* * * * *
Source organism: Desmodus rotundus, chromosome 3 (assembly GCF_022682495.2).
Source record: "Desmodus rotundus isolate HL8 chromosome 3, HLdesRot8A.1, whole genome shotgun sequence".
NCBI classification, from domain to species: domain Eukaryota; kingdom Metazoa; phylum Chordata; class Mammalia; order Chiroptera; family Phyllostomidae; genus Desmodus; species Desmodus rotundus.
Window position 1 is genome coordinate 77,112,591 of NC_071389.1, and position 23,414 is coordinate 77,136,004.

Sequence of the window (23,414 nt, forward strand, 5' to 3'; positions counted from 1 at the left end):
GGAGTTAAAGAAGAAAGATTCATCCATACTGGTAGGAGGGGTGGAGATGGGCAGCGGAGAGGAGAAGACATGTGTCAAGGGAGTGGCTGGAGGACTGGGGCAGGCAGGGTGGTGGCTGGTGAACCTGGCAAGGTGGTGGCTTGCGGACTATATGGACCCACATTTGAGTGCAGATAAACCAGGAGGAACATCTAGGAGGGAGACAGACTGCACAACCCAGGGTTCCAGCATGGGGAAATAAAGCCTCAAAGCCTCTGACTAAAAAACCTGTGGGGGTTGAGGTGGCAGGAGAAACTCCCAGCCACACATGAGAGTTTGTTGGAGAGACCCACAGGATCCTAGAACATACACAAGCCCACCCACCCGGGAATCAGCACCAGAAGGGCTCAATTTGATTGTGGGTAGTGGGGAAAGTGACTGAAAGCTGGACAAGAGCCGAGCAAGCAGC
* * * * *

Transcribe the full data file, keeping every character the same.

Source organism: Desmodus rotundus, chromosome 3 (assembly GCF_022682495.2).
Source record: "Desmodus rotundus isolate HL8 chromosome 3, HLdesRot8A.1, whole genome shotgun sequence".
NCBI classification, from domain to species: domain Eukaryota; kingdom Metazoa; phylum Chordata; class Mammalia; order Chiroptera; family Phyllostomidae; genus Desmodus; species Desmodus rotundus.
Window position 1 is genome coordinate 77,112,591 of NC_071389.1, and position 23,414 is coordinate 77,136,004.

Sequence of the window (23,414 nt, forward strand, 5' to 3'; positions counted from 1 at the left end):
GGAGTTAAAGAAGAAAGATTCATCCATACTGGTAGGAGGGGTGGAGATGGGCAGCGGAGAGGAGAAGACATGTGTCAAGGGAGTGGCTGGAGGACTGGGGCAGGCAGGGTGGTGGCTGGTGAACCTGGCAAGGTGGTGGCTTGCGGACTATATGGACCCACATTTGAGTGCAGATAAACCAGGAGGAACATCTAGGAGGGAGACAGACTGCACAACCCAGGGTTCCAGCATGGGGAAATAAAGCCTCAAAGCCTCTGACTAAAAAACCTGTGGGGGTTGAGGTGGCAGGAGAAACTCCCAGCCACACATGAGAGTTTGTTGGAGAGACCCACAGGATCCTAGAACATACACAAGCCCACCCACCCGGGAATCAGCACCAGAAGGGCTCAATTTGATTGTGGGTAGTGGGGAAAGTGACTGAAAGCTGGACAAGAGCCGAGCAAGCAGC